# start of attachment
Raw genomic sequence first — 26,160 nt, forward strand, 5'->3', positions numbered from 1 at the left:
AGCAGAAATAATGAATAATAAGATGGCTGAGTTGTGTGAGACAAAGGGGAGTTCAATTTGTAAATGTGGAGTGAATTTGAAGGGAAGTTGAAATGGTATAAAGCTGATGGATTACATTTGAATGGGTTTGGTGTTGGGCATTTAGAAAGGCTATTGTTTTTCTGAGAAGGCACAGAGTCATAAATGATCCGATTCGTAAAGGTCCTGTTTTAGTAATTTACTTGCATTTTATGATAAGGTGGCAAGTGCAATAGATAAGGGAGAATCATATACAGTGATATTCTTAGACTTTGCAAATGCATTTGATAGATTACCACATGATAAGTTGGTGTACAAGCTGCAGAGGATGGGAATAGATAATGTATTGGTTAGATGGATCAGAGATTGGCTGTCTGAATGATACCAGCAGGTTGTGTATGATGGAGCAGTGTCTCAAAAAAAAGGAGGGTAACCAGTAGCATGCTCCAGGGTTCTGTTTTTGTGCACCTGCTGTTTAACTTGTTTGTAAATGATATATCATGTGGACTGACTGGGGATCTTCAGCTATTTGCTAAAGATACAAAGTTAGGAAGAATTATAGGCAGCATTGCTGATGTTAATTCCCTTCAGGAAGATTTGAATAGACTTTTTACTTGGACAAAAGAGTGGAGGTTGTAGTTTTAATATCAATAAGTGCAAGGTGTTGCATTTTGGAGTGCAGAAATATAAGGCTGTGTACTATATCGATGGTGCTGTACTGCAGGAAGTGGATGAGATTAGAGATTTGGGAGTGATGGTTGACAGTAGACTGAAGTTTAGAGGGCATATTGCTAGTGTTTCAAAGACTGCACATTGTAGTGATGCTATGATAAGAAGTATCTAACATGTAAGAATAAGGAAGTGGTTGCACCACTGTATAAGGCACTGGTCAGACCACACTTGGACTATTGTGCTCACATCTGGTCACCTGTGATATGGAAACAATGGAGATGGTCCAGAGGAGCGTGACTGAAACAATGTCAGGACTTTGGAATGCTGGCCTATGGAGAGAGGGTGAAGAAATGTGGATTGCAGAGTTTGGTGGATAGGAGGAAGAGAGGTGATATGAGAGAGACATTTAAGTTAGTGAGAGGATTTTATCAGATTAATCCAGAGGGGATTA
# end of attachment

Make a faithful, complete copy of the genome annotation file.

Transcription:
Raw genomic sequence first — 26,160 nt, forward strand, 5'->3', positions numbered from 1 at the left:
AGCAGAAATAATGAATAATAAGATGGCTGAGTTGTGTGAGACAAAGGGGAGTTCAATTTGTAAATGTGGAGTGAATTTGAAGGGAAGTTGAAATGGTATAAAGCTGATGGATTACATTTGAATGGGTTTGGTGTTGGGCATTTAGAAAGGCTATTGTTTTTCTGAGAAGGCACAGAGTCATAAATGATCCGATTCGTAAAGGTCCTGTTTTAGTAATTTACTTGCATTTTATGATAAGGTGGCAAGTGCAATAGATAAGGGAGAATCATATACAGTGATATTCTTAGACTTTGCAAATGCATTTGATAGATTACCACATGATAAGTTGGTGTACAAGCTGCAGAGGATGGGAATAGATAATGTATTGGTTAGATGGATCAGAGATTGGCTGTCTGAATGATACCAGCAGGTTGTGTATGATGGAGCAGTGTCTCAAAAAAAAGGAGGGTAACCAGTAGCATGCTCCAGGGTTCTGTTTTTGTGCACCTGCTGTTTAACTTGTTTGTAAATGATATATCATGTGGACTGACTGGGGATCTTCAGCTATTTGCTAAAGATACAAAGTTAGGAAGAATTATAGGCAGCATTGCTGATGTTAATTCCCTTCAGGAAGATTTGAATAGACTTTTTACTTGGACAAAAGAGTGGAGGTTGTAGTTTTAATATCAATAAGTGCAAGGTGTTGCATTTTGGAGTGCAGAAATATAAGGCTGTGTACTATATCGATGGTGCTGTACTGCAGGAAGTGGATGAGATTAGAGATTTGGGAGTGATGGTTGACAGTAGACTGAAGTTTAGAGGGCATATTGCTAGTGTTTCAAAGACTGCACATTGTAGTGATGCTATGATAAGAAGTATCTAACATGTAAGAATAAGGAAGTGGTTGCACCACTGTATAAGGCACTGGTCAGACCACACTTGGACTATTGTGCTCACATCTGGTCACCTGTGATATGGAAACAATGGAGATGGTCCAGAGGAGCGTGACTGAAACAATGTCAGGACTTTGGAATGCTGGCCTATGGAGAGAGGGTGAAGAAATGTGGATTGCAGAGTTTGGTGGATAGGAGGAAGAGAGGTGATATGAGAGAGACATTTAAGTTAGTGAGAGGATTTTATCAGATTAATCCAGAGGGGATTA